By Peter Nurse
Investing.com – The dollar edged higher in early European trade Wednesday in thin volumes, as traders continued to digest the implications of Pfizer’s potential Covid-19 vaccine.
At 2:55 AM ET (0755 GMT), the Dollar Index, which tracks the greenback against a basket of six other currencies, was up just 0.04% at 92.775.
fell 0.02% to 1.1812, rose 0.1% to 105.39, while the risk sensitive rose 0.2% to 0.7295.
It’s Veterans Day in the U.S., and the Treasury market is closed, limiting activity in the foreign exchange markets severely.
“The U.S. data calendar is light today and it looks as though FX markets want to consolidate after some big moves (especially in emerging markets), but favour DXY drifting to the 92.00/92.15 range lows,” said analysts at ING, in a research note.
The news from Pfizer (NYSE:), and its partner BioNTech, that data from their phase III trial suggests their vaccine is “90% effective in preventing Covid-19” prompted a rush into riskier currencies on Monday, but this momentum is starting to fade because there are still several obstacles to clear before a vaccine can be distributed.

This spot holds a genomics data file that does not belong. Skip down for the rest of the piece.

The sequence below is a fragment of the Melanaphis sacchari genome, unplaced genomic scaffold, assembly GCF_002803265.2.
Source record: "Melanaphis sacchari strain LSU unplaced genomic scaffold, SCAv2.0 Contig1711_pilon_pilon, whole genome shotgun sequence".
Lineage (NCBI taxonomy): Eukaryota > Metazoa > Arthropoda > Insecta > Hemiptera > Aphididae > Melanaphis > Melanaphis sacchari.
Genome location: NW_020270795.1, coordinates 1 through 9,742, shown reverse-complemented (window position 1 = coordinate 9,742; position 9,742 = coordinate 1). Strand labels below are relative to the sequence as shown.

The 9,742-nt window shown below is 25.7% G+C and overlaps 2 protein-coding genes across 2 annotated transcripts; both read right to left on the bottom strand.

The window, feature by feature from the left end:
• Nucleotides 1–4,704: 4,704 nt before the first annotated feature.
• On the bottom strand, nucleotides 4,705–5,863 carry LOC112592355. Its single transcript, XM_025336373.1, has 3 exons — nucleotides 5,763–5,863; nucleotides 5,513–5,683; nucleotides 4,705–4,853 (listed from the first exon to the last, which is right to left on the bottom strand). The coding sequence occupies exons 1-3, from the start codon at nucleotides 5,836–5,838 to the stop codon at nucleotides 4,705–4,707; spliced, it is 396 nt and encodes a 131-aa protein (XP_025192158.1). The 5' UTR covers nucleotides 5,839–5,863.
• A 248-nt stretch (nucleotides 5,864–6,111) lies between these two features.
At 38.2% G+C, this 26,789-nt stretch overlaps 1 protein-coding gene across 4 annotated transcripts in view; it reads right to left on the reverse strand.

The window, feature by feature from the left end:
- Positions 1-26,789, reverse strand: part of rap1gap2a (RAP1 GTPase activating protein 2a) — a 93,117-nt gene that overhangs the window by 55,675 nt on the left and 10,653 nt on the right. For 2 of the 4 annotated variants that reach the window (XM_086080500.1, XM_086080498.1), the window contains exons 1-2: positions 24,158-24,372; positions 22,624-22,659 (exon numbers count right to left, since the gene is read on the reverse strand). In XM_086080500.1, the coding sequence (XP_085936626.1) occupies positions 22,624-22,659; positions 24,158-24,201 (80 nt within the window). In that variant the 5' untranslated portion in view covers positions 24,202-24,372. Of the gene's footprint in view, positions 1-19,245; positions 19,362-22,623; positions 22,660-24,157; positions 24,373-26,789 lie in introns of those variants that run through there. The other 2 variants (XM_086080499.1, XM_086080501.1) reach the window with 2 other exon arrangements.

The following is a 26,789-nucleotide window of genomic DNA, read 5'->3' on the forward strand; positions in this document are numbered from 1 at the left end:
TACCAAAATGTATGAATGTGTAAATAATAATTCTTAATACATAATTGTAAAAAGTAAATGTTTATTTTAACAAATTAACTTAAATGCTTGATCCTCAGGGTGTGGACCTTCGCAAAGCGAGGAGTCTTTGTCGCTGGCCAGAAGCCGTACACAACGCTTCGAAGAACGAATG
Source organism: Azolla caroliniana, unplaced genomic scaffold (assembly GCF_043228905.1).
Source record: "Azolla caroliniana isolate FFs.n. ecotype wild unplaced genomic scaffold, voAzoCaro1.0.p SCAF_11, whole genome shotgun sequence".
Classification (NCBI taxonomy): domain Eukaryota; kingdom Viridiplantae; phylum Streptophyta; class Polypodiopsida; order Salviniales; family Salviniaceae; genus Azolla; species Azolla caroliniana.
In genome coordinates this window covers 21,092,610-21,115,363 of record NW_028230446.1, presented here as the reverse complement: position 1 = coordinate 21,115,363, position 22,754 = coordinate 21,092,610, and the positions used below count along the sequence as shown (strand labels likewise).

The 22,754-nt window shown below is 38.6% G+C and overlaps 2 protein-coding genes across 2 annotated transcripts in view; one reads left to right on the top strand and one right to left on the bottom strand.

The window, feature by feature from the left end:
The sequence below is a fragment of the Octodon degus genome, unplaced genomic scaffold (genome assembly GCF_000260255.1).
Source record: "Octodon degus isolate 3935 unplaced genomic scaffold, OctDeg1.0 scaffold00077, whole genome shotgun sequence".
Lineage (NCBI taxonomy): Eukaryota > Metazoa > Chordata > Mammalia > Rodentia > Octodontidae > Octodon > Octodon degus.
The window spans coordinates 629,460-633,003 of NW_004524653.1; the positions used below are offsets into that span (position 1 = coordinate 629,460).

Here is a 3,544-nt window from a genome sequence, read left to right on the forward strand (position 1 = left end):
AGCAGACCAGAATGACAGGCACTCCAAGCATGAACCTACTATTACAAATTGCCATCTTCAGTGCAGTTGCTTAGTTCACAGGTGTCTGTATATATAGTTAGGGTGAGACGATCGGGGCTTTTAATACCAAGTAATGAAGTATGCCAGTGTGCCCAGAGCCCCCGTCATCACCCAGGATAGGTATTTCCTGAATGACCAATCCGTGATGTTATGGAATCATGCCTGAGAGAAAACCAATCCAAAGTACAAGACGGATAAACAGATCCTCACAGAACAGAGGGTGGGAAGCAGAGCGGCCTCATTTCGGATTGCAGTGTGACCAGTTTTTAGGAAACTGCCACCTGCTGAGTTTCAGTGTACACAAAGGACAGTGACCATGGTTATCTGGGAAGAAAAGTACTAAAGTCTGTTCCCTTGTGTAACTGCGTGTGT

Some focus Wednesday may be on the European Central Bank’s annual two-day forum, an occasion that has previously been used to signal changes in monetary policy.
That is unlikely this year as the ECB has already signaled new monetary policy measures for December, but traders will be listening to President Christine Lagarde’s views about the European economic outlook and stimulus prospects.
“Today should also see some welcome progress of the EU Recovery fund in Brussels, which can drag EUR/USD back to the 1.1920 area,” ING added.
Elsewhere, traded at $1.3274, close to a two-month high due to growing optimism that Britain and the European Union will agree a long-sought-after trade deal.
This view was helped by the news that the House of Lords has rejected the government’s controversial Internal Markets bill, which would breach the Withdrawal Agreement that is governing the post-Brexit transition and undermine the basis for a free trade agreement after the transition.
Additionally, rose 0.9% to 0.6887, climbing to its strongest level in more than a year as traders scaled back bets that the central bank would move to negative interest rates.
New Zealand’s central bank instead agreed to begin a new Funding for Lending Program in December, offering cheap loans to lenders to further reduce borrowing costs and stimulate the economy as it recovers from the coronavirus pandemic.
The central bank reiterated it is prepared to use additional tools such as negative rates if required, but the country’s successful containment of Covid-19 has buoyed confidence that this measure won’t be needed.
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